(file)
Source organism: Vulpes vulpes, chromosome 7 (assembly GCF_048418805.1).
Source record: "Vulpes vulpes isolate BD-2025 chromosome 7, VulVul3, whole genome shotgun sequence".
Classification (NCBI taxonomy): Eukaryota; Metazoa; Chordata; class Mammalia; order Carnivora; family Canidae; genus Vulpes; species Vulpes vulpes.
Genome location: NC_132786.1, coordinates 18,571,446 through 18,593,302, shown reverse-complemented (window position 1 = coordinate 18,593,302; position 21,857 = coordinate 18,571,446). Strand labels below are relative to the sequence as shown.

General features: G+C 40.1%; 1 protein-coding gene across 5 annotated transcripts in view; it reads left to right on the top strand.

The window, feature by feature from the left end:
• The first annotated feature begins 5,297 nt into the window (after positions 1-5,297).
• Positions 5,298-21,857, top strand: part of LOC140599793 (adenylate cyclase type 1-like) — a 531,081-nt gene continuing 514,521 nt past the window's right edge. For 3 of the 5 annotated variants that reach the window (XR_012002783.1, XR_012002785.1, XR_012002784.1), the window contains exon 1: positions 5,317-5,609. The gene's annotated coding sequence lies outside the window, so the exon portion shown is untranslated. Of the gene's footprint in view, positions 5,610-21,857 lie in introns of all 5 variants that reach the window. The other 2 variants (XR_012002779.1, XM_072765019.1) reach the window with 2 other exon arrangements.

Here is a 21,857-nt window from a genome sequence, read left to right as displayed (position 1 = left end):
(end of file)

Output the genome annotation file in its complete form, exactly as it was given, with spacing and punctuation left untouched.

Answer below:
Source organism: Vulpes vulpes, chromosome 7 (assembly GCF_048418805.1).
Source record: "Vulpes vulpes isolate BD-2025 chromosome 7, VulVul3, whole genome shotgun sequence".
Classification (NCBI taxonomy): Eukaryota; Metazoa; Chordata; class Mammalia; order Carnivora; family Canidae; genus Vulpes; species Vulpes vulpes.
Genome location: NC_132786.1, coordinates 18,571,446 through 18,593,302, shown reverse-complemented (window position 1 = coordinate 18,593,302; position 21,857 = coordinate 18,571,446). Strand labels below are relative to the sequence as shown.

General features: G+C 40.1%; 1 protein-coding gene across 5 annotated transcripts in view; it reads left to right on the top strand.

The window, feature by feature from the left end:
• The first annotated feature begins 5,297 nt into the window (after positions 1-5,297).
• Positions 5,298-21,857, top strand: part of LOC140599793 (adenylate cyclase type 1-like) — a 531,081-nt gene continuing 514,521 nt past the window's right edge. For 3 of the 5 annotated variants that reach the window (XR_012002783.1, XR_012002785.1, XR_012002784.1), the window contains exon 1: positions 5,317-5,609. The gene's annotated coding sequence lies outside the window, so the exon portion shown is untranslated. Of the gene's footprint in view, positions 5,610-21,857 lie in introns of all 5 variants that reach the window. The other 2 variants (XR_012002779.1, XM_072765019.1) reach the window with 2 other exon arrangements.

Here is a 21,857-nt window from a genome sequence, read left to right as displayed (position 1 = left end):